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The word order in this interrogative sentence does not convince me.

'Le marteau sans maître' is a famous composition of which composer?

  • How can it be put in a clearer way?

  • What is the best place for a preposition in an interrogative sentence?

  • Can sentences begin or end with prepositions?

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  • 7
    This is a perfectly standard form for a quiz question. Jan 14 '17 at 13:52
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    Ms. Bunting is correct. The question could be rewritten as "Which composer wrote the famous composition, 'Le marteau sans maître'?" (Answer: Pierre Boulez.) However, there is nothing wrong with the way it is written in your example. Sentences can begin (e.g., "In the beginning....") or end with a preposition, although some older English grammar books discourage ending sentences with a preposition, and many people continue to prefer to avoid it in formal writing outside of a quoted narrative. However, it is both common and idiomatic, especially in spoken English. Jan 14 '17 at 14:56
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I agree with Kate Bunting's comment. It's a standard form for a quiz question. It is something you might hear/read in a quiz show.

Take a look at the image I just attached. I found it in only a couple of minutes, which only goes to show how common this structure is in quizzes.

As for questions beginning or ending with a preposition, there's a debate around whether it is appropriate to end a question with a preposition, but modern usage clearly shows it is more than okay. Take a look at these two examples:

  • Who did you go with?
  • With whom did you go?

enter image description here

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  • How could the question in the image above be rephrased more formally? I cannot help but feel that the sentence is poorly composed. :D
    – Veo
    Jan 15 '17 at 8:57
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    "People plug their sensitive electronics (such as televisions, stereo equipment and computers) into 'surge protectors' to protect their electronics from unexpected surges of what?" "A. Electric current." It is a difficult question to rephrase without becoming awkward or verbose. I feel that I have failed to do both. :-( Jan 15 '17 at 20:29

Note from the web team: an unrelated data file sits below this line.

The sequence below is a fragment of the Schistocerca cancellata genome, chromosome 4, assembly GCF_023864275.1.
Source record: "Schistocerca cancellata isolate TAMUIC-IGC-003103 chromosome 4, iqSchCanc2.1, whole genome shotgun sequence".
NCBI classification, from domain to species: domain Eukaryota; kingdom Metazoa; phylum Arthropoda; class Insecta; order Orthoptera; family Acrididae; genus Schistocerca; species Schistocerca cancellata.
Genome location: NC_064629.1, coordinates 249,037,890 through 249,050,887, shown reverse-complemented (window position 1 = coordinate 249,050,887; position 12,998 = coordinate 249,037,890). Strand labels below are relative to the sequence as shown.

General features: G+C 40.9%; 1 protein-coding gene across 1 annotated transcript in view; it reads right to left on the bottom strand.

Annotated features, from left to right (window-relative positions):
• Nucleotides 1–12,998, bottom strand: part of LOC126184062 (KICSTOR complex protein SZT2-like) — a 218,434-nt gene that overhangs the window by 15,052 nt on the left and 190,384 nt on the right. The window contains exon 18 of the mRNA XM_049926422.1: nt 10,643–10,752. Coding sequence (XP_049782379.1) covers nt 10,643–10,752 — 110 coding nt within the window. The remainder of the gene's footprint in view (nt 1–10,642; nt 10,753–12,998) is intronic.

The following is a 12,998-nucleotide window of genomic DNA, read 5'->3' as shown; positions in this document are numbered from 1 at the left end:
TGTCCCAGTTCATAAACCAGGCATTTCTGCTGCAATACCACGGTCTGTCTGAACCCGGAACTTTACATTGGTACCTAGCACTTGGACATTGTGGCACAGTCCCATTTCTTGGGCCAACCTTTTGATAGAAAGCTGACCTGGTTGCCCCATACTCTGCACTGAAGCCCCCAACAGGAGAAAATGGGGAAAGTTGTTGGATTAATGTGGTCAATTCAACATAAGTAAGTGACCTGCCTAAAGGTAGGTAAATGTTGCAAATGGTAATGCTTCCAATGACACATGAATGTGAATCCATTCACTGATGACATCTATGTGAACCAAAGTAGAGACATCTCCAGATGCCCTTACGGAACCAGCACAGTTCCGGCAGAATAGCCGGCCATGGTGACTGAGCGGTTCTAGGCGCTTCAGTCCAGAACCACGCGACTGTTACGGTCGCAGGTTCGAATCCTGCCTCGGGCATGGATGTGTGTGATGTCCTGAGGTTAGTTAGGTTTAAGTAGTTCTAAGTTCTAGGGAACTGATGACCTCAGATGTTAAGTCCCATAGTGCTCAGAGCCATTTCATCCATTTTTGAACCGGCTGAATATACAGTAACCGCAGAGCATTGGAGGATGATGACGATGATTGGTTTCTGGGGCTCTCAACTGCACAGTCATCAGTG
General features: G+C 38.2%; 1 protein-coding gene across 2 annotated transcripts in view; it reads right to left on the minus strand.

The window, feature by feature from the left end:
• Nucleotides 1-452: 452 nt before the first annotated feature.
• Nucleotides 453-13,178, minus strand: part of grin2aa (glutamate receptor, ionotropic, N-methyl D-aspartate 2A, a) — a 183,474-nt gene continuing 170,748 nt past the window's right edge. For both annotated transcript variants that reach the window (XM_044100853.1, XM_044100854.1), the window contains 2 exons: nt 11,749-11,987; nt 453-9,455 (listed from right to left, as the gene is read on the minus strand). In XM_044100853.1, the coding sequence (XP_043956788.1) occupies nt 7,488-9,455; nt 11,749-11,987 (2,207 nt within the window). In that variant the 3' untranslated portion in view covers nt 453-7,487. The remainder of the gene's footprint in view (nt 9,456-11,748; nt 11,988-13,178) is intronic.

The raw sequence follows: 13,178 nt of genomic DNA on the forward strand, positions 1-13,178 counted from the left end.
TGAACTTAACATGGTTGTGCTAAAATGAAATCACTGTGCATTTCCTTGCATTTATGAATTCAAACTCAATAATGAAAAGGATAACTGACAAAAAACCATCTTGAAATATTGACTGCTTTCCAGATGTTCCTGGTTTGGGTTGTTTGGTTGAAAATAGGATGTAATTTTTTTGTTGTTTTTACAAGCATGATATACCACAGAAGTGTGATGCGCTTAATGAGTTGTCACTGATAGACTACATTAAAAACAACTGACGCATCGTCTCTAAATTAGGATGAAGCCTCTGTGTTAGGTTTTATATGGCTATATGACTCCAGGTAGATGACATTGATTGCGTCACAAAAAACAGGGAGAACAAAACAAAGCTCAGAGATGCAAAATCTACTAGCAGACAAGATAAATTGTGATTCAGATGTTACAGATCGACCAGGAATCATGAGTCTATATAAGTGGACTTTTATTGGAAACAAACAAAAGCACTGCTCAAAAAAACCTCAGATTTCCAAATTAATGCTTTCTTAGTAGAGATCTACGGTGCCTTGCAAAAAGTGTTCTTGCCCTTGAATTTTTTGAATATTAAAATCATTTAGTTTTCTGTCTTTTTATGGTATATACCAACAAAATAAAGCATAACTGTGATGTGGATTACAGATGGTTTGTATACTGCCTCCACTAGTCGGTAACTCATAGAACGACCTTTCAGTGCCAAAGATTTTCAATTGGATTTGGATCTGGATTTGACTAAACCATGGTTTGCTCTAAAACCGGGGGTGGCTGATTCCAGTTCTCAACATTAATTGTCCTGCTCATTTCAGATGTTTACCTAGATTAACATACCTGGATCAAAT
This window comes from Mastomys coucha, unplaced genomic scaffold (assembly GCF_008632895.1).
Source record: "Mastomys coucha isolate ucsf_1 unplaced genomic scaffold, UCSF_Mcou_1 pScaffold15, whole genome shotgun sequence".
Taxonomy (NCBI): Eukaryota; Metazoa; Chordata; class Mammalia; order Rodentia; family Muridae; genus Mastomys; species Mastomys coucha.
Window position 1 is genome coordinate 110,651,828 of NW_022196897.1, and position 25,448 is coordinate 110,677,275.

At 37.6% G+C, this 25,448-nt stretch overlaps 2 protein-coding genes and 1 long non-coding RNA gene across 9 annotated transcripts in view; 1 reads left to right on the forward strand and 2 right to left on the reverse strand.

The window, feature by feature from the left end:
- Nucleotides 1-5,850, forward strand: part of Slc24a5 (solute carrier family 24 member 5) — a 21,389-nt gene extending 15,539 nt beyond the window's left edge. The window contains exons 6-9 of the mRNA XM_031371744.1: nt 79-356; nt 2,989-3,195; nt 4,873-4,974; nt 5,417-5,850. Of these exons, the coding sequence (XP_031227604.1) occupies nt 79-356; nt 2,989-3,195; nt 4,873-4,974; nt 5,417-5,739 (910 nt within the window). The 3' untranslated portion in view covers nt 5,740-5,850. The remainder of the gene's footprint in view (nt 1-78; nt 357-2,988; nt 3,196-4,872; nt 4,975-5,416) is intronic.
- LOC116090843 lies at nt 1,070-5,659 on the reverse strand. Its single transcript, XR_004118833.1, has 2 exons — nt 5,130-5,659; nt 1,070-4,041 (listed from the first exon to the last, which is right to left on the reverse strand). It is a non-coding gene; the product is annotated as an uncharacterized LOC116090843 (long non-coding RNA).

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    @Veo, I believe it could go something like this: "Of what are the unexpected surges from which homeowners protect their possessions by buying surge protectors?" However, starting the question with "of" sounds awful, at least to me. 😂 Jan 16 '17 at 11:47
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The question is correctly constructed. I have seen questions of this structure called "wh-in-situ" by linguists because the wh-word remains "in place" (it's where it would be in the corresponding declarative sentence) rather than being fronted.

In some languages, this is the only grammatical way to form questions. In English, fronting the wh-word is the "neutral" option, but wh-in-situ is also grammatical, although "marked" (it usually only occurs in special circumstances).

The World Atlas of Language Structures article on "Position of Interrogative Phrases in Content Questions", by Matthew S. Dryer, mentions two circumstances where non-fronted interrogatives are commonly used in English:

It is possible in English to place an interrogative phrase later in the sentence, but this word order is not normally used in neutral questions. It is used either in echo-questions, where the speaker is expressing surprise or incredulity at something that they have just heard, as in (2a), or by a teacher asking students questions, as in (2b).

(2)
a. You are leaving when?!?
b. Napoleon died in what year?

The sentence you asked about,

'Le marteau sans maître' is a famous composition of which composer?

is the same type of sentence as (b), so there is no problem with its word order.


Your other questions are really distinct issues. It is grammatical for a sentence to begin or end with a preposition.

  1. Which composer is 'Le marteau sans maître' a famous composition of?

  2. Of which composer is 'Le marteau sans maître' a famous composition?

These are both grammatical. However, they both sound bad to me. (The second sounds worse than the first.)

If you wanted to use a wh-word at the start of this question, I would re-phrase to something like this:

Who composed the famous composition 'Le marteau sans maître'?

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  • The second example sounds bad to me as well, but I think I would use it in formal writing instead of my initial one.
    – Veo
    Jan 15 '17 at 9:00

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